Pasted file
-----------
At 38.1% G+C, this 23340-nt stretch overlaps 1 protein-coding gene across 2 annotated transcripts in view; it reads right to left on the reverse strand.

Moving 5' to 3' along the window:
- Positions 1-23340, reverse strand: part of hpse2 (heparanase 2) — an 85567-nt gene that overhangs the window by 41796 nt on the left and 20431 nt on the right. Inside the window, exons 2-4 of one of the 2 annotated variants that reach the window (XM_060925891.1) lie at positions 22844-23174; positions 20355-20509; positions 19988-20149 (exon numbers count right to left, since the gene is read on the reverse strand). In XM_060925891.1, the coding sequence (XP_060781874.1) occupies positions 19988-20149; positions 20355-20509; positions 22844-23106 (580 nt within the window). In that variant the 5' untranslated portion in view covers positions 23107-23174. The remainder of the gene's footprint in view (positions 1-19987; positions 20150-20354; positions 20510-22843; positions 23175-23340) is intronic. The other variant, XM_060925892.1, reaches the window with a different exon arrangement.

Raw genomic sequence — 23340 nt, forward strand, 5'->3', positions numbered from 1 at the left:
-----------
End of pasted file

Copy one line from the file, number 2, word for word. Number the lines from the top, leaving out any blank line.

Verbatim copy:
Moving 5' to 3' along the window: